119 South Pitt Street · Mercer, Pennsylvania 16137 · 724-662-3490

Courthouse Construction

. . . As the job of removing all traces of the old structure neared completion work on surveying the ground and excavating for the new foundation began. A serious problem was thought to have developed when soft ground was encountered at what would be the southeast corner of the new building. As luck would have it, further examination and tests revealed a firm bed of clay twelve feet down upon which the foundation could safely rest. During the summer, as the cleanup and surveying work continued, the architects were busy completing the detailed drawings necessary for potential contractors to base their bids upon. By late August the plans were complete and provided for a building 180′ x 92′ which was a compromise between the original specification of a 200′ length and the reduced 160′ length the outgoing Board of Commissioners had suggested. The structure was to be topped by a dome 166′ high and was expected to cost $325,000.00. On September 18th, 1908 it was reported that Owsley and Boucherle had sent out forty copies of the plans and expected thirty contractors to submit bids which were to be opened on September 21st. In typical Western Press tongue-in-cheek fashion, editor Whistler offered an entertaining front page account of the opening of the bids. In it he poked good-natured fun at numerous members of the Mercer County Bar including ” Attorney Baker, (who had) an alarming predisposition to baldness” and “Attorney Campbell, rotund and oleaginous, (who) rolled across the bar.” Besides his written caricature of the worthies in attendance, Whistler did find space to list the bids for the superstructure, plumbing, heating and electrical wiring. Sixteen general contractors submitted bids for the superstructure, ranging from $324,100.00 to $391,924.00 – the lowest bidder being the firm of Luyster and Lowe of Dayton, Ohio. In addition, nine bids were received for the heating portion of the construction, seven for the plumbing and five for the electrical wiring. The new Court House drew bidders from as far away as Chicago and Indiana as well as companies from Cleveland, Columbus, Philadelphia, Altoona, Pittsburgh and New Castle. Three general contractors from MercerCounty were also contenders -Wallis & Carley, William McIntyre & Sons and F. J. McCain. Whistler’s account ended in typical fashion: Treasurer Zahniser found himself in possession of certified checks payable to his order-as required by the Commissioners of bidders in their tender...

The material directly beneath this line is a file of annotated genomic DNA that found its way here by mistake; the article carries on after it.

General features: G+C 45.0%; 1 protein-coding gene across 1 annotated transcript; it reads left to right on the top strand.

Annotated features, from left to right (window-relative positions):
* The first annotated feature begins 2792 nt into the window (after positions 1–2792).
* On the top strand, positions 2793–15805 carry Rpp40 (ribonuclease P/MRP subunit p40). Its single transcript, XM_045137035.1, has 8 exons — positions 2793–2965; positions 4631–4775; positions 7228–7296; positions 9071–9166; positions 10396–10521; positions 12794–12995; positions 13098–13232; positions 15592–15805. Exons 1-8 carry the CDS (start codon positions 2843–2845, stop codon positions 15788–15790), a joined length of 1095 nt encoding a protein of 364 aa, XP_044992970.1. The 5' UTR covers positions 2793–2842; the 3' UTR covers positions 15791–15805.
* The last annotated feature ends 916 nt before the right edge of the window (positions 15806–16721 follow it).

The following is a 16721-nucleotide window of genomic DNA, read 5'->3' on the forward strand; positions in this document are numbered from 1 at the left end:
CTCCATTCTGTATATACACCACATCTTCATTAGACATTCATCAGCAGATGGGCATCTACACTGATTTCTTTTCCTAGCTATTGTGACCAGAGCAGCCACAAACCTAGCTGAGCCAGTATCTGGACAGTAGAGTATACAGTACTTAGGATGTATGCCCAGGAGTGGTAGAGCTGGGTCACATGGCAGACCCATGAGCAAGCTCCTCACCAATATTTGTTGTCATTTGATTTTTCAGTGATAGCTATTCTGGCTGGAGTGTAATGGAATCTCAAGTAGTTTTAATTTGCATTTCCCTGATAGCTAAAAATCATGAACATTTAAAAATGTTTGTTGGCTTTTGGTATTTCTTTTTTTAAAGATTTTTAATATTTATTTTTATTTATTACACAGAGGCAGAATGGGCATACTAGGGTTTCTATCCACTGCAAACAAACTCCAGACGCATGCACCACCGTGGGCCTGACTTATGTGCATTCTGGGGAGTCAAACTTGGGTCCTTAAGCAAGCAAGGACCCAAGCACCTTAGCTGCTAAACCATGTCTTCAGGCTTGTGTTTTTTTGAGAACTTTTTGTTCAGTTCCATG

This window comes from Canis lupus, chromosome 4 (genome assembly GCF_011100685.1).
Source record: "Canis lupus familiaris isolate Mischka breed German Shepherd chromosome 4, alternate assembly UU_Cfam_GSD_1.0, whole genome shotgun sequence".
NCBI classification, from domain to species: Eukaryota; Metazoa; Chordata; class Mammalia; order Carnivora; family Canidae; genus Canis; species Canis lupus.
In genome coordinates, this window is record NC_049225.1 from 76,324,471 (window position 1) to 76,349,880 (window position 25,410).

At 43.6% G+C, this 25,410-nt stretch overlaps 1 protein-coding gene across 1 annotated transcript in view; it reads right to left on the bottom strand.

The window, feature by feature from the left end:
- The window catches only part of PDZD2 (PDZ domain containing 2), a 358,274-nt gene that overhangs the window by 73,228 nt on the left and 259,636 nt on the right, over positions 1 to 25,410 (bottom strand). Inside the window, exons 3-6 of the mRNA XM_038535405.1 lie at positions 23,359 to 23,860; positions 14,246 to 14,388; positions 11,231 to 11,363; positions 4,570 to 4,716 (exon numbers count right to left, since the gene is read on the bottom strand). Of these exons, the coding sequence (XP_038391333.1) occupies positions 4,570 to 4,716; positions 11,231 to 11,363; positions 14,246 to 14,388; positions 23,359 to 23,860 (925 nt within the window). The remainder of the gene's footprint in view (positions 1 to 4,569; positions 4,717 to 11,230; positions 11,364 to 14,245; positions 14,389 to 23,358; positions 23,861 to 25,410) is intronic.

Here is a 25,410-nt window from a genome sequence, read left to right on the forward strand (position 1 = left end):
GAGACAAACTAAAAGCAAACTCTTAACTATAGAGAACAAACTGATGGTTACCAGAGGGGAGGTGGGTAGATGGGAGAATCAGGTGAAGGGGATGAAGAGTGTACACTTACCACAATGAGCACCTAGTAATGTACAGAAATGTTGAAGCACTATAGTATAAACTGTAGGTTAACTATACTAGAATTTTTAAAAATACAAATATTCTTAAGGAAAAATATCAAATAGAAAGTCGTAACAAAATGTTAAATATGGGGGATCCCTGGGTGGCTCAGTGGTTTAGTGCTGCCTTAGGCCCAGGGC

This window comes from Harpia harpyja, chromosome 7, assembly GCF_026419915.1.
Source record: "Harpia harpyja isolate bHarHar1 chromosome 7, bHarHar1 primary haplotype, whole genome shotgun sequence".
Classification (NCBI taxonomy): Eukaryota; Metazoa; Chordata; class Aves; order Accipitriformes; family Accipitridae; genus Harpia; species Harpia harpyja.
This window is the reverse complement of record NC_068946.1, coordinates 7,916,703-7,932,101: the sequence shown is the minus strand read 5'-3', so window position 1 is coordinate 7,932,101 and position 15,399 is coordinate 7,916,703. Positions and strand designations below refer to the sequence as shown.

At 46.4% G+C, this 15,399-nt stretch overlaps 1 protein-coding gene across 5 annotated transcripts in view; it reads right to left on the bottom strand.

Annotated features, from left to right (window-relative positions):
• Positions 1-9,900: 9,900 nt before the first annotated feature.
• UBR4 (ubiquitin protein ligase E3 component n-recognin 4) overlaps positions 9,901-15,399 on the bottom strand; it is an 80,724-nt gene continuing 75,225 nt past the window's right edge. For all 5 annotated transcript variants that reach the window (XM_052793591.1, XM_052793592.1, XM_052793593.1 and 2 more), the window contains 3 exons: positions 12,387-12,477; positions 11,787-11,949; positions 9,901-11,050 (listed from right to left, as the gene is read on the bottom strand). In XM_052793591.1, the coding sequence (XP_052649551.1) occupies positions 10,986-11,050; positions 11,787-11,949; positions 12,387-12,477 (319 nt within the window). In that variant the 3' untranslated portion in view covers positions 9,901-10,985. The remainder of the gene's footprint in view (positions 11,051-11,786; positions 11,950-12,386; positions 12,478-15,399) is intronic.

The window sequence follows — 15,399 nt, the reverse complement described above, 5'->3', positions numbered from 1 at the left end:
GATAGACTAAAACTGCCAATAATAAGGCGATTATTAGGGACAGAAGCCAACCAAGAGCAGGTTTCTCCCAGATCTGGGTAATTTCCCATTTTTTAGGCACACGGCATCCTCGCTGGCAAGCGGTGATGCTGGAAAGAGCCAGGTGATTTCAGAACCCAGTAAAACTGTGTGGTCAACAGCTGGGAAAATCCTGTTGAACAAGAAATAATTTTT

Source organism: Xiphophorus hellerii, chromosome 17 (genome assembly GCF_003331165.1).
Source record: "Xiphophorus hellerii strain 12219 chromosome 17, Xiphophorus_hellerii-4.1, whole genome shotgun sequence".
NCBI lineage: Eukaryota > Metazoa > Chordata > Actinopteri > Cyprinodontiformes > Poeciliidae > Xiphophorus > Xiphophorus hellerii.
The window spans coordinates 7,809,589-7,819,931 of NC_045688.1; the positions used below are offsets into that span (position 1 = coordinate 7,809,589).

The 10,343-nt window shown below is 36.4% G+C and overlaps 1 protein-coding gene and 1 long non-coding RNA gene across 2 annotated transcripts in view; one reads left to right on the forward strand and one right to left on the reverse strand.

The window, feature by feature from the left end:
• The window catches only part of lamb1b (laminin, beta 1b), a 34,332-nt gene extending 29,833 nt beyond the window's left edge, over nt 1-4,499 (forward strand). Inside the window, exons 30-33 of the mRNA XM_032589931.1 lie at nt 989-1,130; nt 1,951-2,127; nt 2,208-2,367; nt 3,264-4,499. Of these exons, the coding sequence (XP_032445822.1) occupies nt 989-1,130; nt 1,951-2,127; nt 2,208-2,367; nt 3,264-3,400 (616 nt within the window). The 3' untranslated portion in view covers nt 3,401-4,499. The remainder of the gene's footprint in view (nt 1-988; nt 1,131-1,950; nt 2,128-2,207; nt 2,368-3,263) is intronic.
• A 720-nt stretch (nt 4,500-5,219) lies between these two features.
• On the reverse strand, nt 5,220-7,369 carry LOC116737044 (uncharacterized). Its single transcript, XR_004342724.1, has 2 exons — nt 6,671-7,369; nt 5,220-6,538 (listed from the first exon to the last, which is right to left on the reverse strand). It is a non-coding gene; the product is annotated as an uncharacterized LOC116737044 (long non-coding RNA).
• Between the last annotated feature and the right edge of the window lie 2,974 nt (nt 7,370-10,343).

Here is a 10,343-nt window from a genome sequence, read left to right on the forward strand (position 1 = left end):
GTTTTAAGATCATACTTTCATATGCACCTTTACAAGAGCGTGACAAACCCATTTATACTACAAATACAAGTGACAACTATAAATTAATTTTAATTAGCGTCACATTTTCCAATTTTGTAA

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The Underground Railroad in Mercer!

     According to notice given, the Mercer County Anti Slavery Society, met at the Court House, in the borough of Mercer, on the 22nd ult., and was opened with prayer by the Rev. Mr. Wilson of West Greenville.  An appropriate address was delivered by the Rev. G.W. Clark of Mercer.      On motion, Resolved, that the address of Mr. Clark be published in the papers of this county, and that Messrs. Wm. M. Smith and William F. Junkins, and James Kilgore, be a committee to superintend the publication. On motion of Mr. Junkin it was resolved, that the Mercer County Anti Slavery Society, become auxiliary to the American Anti Slavery Society.  (The motion according to a clause in the constitution was laid over to be acted on the next regular meeting.) On the motion of the Rev. Wilson, it was Resolved,  That this meeting adjourn to meet in this place on the 21st day of April next at 1 o’clock P.M.: And that all the societies in the county be requested to send delegates to the adjourned meeting. JOHN HOGE, President James Kilgore, Secretary   A NOTE To William M. Smith, William F. Junkin, James Kilgore Gentlemen – At your request the address delivered before the Anti-Slavery Society, on the 22nd ult., has been prepared for the press.  The principle matter has been preserved, though some different arrangement has been made, some topics abridged, and others enlarged as appeared proper when committing it to paper.  No apology is necessary for the changes that has been made in the phraseology, and illustration employed, which, from its extemporassous character of the address it is found neither convenient nor desirable to retain. Respectfully, &c., G.W. Clark   Anti-Slavery Address “Honour all men” – 1 Peter 2:17       These words of the Apostle Peter have been selected as a motto for my present remarks, because from the authority on which the command is received, it must be regarded as based on a first principle on morals, intimately connected with the doctrine of human rights. There is something quite peculiar in these brief statements of duty, which meet the eye with such frequency in the New Testament. They all point silently, but touchingly to the benevolent regards man should cherish for his species, are full of a more than human kindness. They are the dictates of a morality to which the world was before...
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